Gordon Lankton of Nypro left the plastics industry a better place

It is appropriate to think of Gordon Lankton in our annual special “Best Places to Work”. He helped make plastics manufacturing a great place to work for thousands of workers.

And not just at Nypro Inc., the company he has run for 50 years. Gordon has had a positive impact on other injection molders and mold makers around the world.

I don’t call him Gordon because he was a good friend, but because, despite his education in the Ivy League and his position as chairman and CEO of a $ 1 billion company, Gordon was able to connect with everyone on a personal level.

“He wasn’t Mr. Lankton,” said Randy Barko, who worked with Gordon for 25 years. “The first time he met someone, he said, ‘Call me Gordon.'”

When I first started writing Gordon’s obituary a few weeks ago, I ran into a problem. Finding contemporaries of an 89-year-old retired businessman and philanthropist can be difficult. But a week later, I was happy to hear from Ted Lapres, one of Gordon’s successors as President and CEO. He was eager to talk about Gordon’s legacy and connect me with other former Nypro executives who had great stories to tell.

Jim Buonomo remembered the first time he met Gordon. At the time, Buonomo was a Junior Accountant at one of Nypro’s many joint venture companies.

“I was there for about three weeks and really didn’t know much about Nypro. I was in the office on a Saturday morning and this person comes in and sits down, introducing himself as Gordon you know me.

“Later I asked my boss, ‘Who is Gordon?'” Buonomo was shocked that he had spoken to the President of Nypro.

Gordon died on March 6th, a few days before he was 90 years old. He built one of the best injection molders in the world, but his career went well beyond the plastics industry.

If our “Best Places to Work” program had existed in its time, Nypro would have been on the list every year. Just take a look at the descriptions of the benefits offered to this year’s winners: generous profit sharing, 401 (k) match, employee sharing. Nypro offered these decades ago. In 1997, Nypro was also the second plastic message processor of the year.

Young readers may not know Nypro as the name of the company is no longer known, but when I came to Plastics News in 1991, Nypro was the company that other injection moulders wanted to emulate.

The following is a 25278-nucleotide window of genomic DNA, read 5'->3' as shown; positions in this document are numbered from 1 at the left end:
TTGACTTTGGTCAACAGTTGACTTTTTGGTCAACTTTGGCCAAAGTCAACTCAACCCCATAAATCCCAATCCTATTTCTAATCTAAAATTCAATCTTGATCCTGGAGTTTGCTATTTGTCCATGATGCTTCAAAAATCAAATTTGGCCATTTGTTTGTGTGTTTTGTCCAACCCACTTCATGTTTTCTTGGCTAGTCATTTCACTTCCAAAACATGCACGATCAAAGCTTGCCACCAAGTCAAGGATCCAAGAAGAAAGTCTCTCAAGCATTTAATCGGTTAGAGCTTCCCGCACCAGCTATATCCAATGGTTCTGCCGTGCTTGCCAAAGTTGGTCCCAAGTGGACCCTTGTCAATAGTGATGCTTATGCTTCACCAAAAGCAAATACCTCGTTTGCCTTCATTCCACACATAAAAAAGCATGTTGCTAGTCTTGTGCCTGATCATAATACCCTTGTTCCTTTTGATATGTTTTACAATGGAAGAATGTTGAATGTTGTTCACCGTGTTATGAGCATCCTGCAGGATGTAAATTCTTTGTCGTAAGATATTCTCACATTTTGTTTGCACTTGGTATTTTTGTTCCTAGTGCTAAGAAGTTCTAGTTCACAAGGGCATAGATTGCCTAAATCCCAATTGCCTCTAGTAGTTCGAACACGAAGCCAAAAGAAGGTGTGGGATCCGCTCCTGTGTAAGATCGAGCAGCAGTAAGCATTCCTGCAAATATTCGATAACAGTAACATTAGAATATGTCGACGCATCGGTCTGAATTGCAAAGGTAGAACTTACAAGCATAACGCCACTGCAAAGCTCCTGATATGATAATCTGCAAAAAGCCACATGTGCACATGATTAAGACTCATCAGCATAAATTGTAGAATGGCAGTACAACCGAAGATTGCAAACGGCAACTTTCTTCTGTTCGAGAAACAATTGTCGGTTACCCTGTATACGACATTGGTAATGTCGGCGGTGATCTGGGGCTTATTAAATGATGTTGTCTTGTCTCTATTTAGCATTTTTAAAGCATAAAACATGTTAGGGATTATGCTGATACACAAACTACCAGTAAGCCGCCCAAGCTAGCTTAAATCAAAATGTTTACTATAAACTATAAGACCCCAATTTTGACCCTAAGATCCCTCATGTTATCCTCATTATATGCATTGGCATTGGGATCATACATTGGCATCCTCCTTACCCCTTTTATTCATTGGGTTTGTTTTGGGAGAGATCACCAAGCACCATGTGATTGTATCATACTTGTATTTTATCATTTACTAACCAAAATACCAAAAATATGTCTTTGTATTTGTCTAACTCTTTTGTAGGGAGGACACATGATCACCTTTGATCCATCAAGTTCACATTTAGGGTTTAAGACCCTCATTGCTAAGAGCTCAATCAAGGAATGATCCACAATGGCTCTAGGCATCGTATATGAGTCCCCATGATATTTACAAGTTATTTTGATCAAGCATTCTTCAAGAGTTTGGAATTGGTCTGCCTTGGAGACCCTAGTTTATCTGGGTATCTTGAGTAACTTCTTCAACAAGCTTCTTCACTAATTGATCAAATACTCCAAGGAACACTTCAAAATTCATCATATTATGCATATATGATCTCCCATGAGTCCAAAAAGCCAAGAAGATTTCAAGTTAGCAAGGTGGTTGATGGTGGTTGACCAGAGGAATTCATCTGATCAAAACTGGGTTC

It was based in Clinton, Massachusetts, but had factories around the world including Russia, China, and India. Nypro followed US customers around the globe and took its core values ​​with it everywhere.

“When we went to China, it wasn’t supposed to be a cheap shaper. It should be the best caster in China, ”said Barko. “When we had a meeting, the first thing we would talk about was safety. Then about quality. P&L [profit & loss] would be further down the list. It was about spreading the Nypro culture. “

Nypro set up a local board at each of its plants to train future leaders and get them excited about the business. Today these former Nypro executives lead the world’s leading plastics companies.

A great story I heard while researching this column was why many Nypro locations, including headquarters, didn’t have cafeterias. Gordon wanted workers to get out at lunchtime and support local restaurants. It’s one of many reasons he and the company had a good reputation in every community where it did business.

Nypro was founded in 1955 and Gordon joined in 1962. In 1969 he became full owner. Then in 1998 he passed the property on to his employees through an employee participation plan.

When Jabil Circuit Inc. bought Nypro in 2013 for $ 665 million, it bought the shares of 1,900 ESOP members and an additional 200 key international employees who had stakes.

Our then editorial called Nypro “an admired and respected institution” and Gordon “a living legend in the plastics industry”.

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